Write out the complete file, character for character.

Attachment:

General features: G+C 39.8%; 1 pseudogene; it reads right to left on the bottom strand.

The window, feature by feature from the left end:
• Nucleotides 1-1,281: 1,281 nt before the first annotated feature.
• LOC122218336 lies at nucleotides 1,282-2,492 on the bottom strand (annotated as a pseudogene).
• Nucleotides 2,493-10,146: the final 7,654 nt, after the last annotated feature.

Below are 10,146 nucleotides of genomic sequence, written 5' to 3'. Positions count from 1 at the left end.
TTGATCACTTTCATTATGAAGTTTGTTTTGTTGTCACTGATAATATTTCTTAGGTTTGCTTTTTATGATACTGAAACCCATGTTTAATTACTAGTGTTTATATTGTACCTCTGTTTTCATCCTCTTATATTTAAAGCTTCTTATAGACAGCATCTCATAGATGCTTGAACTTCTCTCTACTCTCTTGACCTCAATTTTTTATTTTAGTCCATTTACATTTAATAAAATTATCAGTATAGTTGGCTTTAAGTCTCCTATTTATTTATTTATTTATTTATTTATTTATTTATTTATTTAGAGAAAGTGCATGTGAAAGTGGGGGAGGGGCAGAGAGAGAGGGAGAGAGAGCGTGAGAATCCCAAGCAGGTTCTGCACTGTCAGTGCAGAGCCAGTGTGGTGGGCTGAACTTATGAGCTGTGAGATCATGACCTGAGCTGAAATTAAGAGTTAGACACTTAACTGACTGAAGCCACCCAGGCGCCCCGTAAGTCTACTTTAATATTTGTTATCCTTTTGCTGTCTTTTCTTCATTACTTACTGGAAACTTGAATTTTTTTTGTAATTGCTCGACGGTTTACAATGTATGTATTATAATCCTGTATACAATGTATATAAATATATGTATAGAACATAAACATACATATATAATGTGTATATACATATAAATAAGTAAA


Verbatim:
General features: G+C 39.8%; 1 pseudogene; it reads right to left on the bottom strand.

The window, feature by feature from the left end:
• Nucleotides 1-1,281: 1,281 nt before the first annotated feature.
• LOC122218336 lies at nucleotides 1,282-2,492 on the bottom strand (annotated as a pseudogene).
• Nucleotides 2,493-10,146: the final 7,654 nt, after the last annotated feature.

Below are 10,146 nucleotides of genomic sequence, written 5' to 3'. Positions count from 1 at the left end.
TTGATCACTTTCATTATGAAGTTTGTTTTGTTGTCACTGATAATATTTCTTAGGTTTGCTTTTTATGATACTGAAACCCATGTTTAATTACTAGTGTTTATATTGTACCTCTGTTTTCATCCTCTTATATTTAAAGCTTCTTATAGACAGCATCTCATAGATGCTTGAACTTCTCTCTACTCTCTTGACCTCAATTTTTTATTTTAGTCCATTTACATTTAATAAAATTATCAGTATAGTTGGCTTTAAGTCTCCTATTTATTTATTTATTTATTTATTTATTTATTTATTTATTTAGAGAAAGTGCATGTGAAAGTGGGGGAGGGGCAGAGAGAGAGGGAGAGAGAGCGTGAGAATCCCAAGCAGGTTCTGCACTGTCAGTGCAGAGCCAGTGTGGTGGGCTGAACTTATGAGCTGTGAGATCATGACCTGAGCTGAAATTAAGAGTTAGACACTTAACTGACTGAAGCCACCCAGGCGCCCCGTAAGTCTACTTTAATATTTGTTATCCTTTTGCTGTCTTTTCTTCATTACTTACTGGAAACTTGAATTTTTTTTGTAATTGCTCGACGGTTTACAATGTATGTATTATAATCCTGTATACAATGTATATAAATATATGTATAGAACATAAACATACATATATAATGTGTATATACATATAAATAAGTAAA